Under the heading of ICYMI and because of how meaningful this man’s work is to every human being:
The Nobel Prize in Economics, announced a week and a half ago, may be a real yawn for most people. But this year, the winner is practically a rock star. He made a cameo appearance in a hit movie with Selena Gomez and has written multiple best-sellers. His name is Richard Thaler and he is an economist by trade but over the years chose to combine his studies of economics with psychology — and is widely known as “The Father of Behavioral Economics”. Are you still yawning? Read on.
- waiting until the day before Christmas to buy certain Christmas gifts
- owning vacation time shares (possibly later regretted)
- not buying the most expensive bottle of wine on the menu (just because it is the most expensive wine on the menu)
- the 2007-2009 financial crisis
is or was a matter of human behavior along with economic and financial factors. Take a moment to think about it.
In a recent interview published in The New York Times* the newest Nobel prize winner, Richard Thaler, described various “human quirks” that befall most ALL of us. Some quirks are bigger than others. Take the 2007-2009 financial crisis. To greatly, greatly simplify it, powerful people and their deputies running the world’s biggest financial firms got complacent and ignored certain warning signs (among greater faults). Gradually the markets took over, major breakdowns took place, and then a recovery ensued. Certain “quirks” or behaviors were key catalysts to the crisis. (Check out the movie “The Big Short” for Thaler’s cameo with Selena Gomez. The movie is super-entertaining and fascinating even while it accurately depicts the crisis.)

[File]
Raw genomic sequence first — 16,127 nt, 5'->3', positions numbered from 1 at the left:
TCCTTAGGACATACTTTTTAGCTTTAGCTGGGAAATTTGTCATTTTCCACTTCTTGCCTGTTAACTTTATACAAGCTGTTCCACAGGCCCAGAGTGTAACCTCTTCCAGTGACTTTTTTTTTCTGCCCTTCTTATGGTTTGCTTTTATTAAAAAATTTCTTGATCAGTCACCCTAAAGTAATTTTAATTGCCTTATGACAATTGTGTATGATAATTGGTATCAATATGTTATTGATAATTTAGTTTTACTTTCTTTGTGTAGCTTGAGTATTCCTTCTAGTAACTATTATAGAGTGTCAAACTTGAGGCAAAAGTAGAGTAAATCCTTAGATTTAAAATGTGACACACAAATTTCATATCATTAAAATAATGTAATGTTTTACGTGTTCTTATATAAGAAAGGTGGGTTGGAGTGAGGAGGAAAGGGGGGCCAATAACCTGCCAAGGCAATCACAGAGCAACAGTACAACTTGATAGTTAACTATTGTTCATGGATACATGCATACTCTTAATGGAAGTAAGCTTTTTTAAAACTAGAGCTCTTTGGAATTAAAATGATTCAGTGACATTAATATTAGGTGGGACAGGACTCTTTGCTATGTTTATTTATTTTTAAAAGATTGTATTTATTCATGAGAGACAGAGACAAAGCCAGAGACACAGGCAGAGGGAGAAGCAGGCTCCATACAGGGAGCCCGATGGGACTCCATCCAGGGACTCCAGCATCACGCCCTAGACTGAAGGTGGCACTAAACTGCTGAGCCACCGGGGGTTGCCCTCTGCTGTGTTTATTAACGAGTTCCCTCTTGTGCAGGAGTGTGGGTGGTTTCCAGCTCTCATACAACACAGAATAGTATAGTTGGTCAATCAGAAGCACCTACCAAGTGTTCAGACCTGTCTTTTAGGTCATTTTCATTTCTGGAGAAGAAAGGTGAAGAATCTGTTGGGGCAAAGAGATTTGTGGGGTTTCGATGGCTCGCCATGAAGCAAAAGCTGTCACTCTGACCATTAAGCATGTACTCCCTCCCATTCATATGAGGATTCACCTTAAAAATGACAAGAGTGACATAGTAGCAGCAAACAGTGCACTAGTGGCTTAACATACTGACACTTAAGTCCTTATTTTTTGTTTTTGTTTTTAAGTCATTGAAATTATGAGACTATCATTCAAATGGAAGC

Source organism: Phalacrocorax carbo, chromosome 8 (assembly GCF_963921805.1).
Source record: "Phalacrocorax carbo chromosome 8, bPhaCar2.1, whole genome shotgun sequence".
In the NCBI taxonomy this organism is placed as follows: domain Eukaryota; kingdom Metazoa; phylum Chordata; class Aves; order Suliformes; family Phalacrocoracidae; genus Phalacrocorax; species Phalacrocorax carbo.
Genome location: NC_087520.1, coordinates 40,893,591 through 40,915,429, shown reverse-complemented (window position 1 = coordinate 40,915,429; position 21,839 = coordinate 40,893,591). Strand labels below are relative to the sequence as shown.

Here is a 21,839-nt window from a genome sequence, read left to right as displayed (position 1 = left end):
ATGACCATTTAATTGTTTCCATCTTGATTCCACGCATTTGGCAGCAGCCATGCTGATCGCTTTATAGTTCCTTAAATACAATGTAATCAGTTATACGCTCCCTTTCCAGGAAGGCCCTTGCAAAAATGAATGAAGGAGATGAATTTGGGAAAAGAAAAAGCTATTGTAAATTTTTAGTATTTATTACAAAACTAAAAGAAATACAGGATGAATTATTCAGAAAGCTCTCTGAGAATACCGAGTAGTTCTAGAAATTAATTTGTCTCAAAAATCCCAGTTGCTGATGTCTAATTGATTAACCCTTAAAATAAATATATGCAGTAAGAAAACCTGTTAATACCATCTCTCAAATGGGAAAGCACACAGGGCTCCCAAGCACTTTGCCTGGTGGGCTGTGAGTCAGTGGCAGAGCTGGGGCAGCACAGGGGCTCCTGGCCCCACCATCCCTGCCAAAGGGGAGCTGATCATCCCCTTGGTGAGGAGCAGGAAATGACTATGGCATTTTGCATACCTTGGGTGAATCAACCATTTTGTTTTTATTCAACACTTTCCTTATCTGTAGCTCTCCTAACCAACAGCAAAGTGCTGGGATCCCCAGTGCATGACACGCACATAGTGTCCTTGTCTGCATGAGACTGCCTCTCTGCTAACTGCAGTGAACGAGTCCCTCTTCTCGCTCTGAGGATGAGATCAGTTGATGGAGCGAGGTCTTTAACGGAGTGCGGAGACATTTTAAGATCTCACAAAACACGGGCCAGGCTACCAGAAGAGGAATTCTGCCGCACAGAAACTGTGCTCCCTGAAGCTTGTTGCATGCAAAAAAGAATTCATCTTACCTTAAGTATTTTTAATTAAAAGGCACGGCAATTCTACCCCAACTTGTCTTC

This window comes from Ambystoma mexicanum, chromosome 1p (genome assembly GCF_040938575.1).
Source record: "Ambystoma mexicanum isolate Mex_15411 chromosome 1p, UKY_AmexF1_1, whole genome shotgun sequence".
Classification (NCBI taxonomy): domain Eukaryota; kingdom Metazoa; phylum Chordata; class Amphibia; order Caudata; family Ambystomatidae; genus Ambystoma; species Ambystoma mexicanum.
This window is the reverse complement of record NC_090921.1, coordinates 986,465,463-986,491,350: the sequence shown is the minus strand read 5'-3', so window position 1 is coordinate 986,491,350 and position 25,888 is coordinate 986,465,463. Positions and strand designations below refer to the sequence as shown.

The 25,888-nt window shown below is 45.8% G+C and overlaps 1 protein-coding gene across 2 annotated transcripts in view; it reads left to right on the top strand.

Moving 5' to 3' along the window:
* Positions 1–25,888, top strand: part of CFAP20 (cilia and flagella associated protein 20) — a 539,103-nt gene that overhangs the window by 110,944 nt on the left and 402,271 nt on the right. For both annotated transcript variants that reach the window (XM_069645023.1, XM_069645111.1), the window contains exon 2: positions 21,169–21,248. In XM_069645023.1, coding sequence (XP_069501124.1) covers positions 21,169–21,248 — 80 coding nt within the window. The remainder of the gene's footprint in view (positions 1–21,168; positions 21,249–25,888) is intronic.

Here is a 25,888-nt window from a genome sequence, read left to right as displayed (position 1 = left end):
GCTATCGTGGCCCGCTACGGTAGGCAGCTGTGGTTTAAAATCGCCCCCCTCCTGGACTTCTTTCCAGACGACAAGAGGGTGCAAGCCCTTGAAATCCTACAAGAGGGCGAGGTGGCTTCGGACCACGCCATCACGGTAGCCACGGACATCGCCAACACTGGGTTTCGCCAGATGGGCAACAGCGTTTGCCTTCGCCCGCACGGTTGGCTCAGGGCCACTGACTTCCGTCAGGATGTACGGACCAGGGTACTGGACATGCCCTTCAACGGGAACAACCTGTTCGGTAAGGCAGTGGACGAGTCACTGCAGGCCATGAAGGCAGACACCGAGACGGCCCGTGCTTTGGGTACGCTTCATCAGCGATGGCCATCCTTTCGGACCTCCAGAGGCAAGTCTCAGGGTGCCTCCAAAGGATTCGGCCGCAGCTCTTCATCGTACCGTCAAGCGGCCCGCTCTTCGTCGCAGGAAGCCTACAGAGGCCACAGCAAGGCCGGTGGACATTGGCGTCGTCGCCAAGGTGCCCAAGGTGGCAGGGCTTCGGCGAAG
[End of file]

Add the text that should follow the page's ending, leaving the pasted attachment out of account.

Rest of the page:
Closer to our own lives, Richard Thaler describes an incident involving cashews and how it relates to human quirks. Back when he was a graduate student, he and his roommates usually had a bowl of cashews lying around the living room. At some point Thaler took the cashews and hid them way back in their kitchen. They all had grown accustomed to eating the cashews by the handful…even when they weren’t hungry! All of a sudden when the cashews were several rooms away and they would have to walk all the way back to the kitchen to eat them, no one really missed them and they ate less (and probably spent less because cashews are not cheap).
Even closer to our financial lives, the idea of saving in a 401k plan is necessary but annoying to a great number of American workers and business owners. Richard Thaler’s research on “nudging” and “automatic escalation” was a factor leading to such features such as companies automatically enrolling their people in the 401k plan (with an opt-out available) and giving you a button to click to automatically increase your 401k contribution by 1% each year. Have you ever thought, “what I don’t see I don’t miss”?? That is behavioral economics and finance at work!
One of my favorites in reading about Thaler and others in the field of behavior and psychology is called “remembered well-being” and relates to the “come-backer shot” in golf. Imagine the day or couple of days that you play terrible golf, when all of a sudden on hole #18 you hit your best drive ever. And you can’t wait to come back and tee it up! Often, we can’t help ourselves.
Think about this concept the next time you look at your portfolio and want to buy more Apple, Amazon or the latest Private Equity or high-yield bond fund.